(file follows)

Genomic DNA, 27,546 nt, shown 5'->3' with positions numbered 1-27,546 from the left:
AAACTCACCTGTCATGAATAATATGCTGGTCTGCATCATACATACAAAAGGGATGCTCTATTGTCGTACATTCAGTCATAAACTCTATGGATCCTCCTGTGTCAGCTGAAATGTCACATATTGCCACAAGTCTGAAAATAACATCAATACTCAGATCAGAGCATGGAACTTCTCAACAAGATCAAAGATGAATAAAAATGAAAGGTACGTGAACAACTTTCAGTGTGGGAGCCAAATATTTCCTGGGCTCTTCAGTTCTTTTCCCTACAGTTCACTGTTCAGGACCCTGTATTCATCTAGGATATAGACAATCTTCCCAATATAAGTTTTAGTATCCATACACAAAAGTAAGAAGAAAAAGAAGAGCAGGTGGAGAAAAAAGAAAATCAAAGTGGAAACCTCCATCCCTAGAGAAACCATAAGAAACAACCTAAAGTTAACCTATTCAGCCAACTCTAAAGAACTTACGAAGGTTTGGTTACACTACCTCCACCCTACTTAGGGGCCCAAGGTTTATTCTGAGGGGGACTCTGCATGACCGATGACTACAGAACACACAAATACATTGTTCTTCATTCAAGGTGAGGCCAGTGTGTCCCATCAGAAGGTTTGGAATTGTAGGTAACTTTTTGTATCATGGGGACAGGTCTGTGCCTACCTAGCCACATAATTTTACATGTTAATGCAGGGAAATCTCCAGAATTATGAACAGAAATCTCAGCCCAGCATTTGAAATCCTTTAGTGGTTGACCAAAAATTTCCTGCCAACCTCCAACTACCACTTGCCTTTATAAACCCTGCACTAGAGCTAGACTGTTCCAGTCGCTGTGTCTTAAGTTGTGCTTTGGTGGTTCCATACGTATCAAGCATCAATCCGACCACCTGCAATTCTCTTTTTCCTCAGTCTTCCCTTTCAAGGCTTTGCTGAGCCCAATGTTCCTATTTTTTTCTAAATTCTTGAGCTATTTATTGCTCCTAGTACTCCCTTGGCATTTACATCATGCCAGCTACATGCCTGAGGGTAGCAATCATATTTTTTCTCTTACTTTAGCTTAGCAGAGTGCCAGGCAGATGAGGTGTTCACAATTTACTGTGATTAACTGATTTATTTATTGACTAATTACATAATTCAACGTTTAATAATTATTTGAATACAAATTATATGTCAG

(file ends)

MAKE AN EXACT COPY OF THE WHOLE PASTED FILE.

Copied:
Genomic DNA, 27,546 nt, shown 5'->3' with positions numbered 1-27,546 from the left:
AAACTCACCTGTCATGAATAATATGCTGGTCTGCATCATACATACAAAAGGGATGCTCTATTGTCGTACATTCAGTCATAAACTCTATGGATCCTCCTGTGTCAGCTGAAATGTCACATATTGCCACAAGTCTGAAAATAACATCAATACTCAGATCAGAGCATGGAACTTCTCAACAAGATCAAAGATGAATAAAAATGAAAGGTACGTGAACAACTTTCAGTGTGGGAGCCAAATATTTCCTGGGCTCTTCAGTTCTTTTCCCTACAGTTCACTGTTCAGGACCCTGTATTCATCTAGGATATAGACAATCTTCCCAATATAAGTTTTAGTATCCATACACAAAAGTAAGAAGAAAAAGAAGAGCAGGTGGAGAAAAAAGAAAATCAAAGTGGAAACCTCCATCCCTAGAGAAACCATAAGAAACAACCTAAAGTTAACCTATTCAGCCAACTCTAAAGAACTTACGAAGGTTTGGTTACACTACCTCCACCCTACTTAGGGGCCCAAGGTTTATTCTGAGGGGGACTCTGCATGACCGATGACTACAGAACACACAAATACATTGTTCTTCATTCAAGGTGAGGCCAGTGTGTCCCATCAGAAGGTTTGGAATTGTAGGTAACTTTTTGTATCATGGGGACAGGTCTGTGCCTACCTAGCCACATAATTTTACATGTTAATGCAGGGAAATCTCCAGAATTATGAACAGAAATCTCAGCCCAGCATTTGAAATCCTTTAGTGGTTGACCAAAAATTTCCTGCCAACCTCCAACTACCACTTGCCTTTATAAACCCTGCACTAGAGCTAGACTGTTCCAGTCGCTGTGTCTTAAGTTGTGCTTTGGTGGTTCCATACGTATCAAGCATCAATCCGACCACCTGCAATTCTCTTTTTCCTCAGTCTTCCCTTTCAAGGCTTTGCTGAGCCCAATGTTCCTATTTTTTTCTAAATTCTTGAGCTATTTATTGCTCCTAGTACTCCCTTGGCATTTACATCATGCCAGCTACATGCCTGAGGGTAGCAATCATATTTTTTCTCTTACTTTAGCTTAGCAGAGTGCCAGGCAGATGAGGTGTTCACAATTTACTGTGATTAACTGATTTATTTATTGACTAATTACATAATTCAACGTTTAATAATTATTTGAATACAAATTATATGTCAG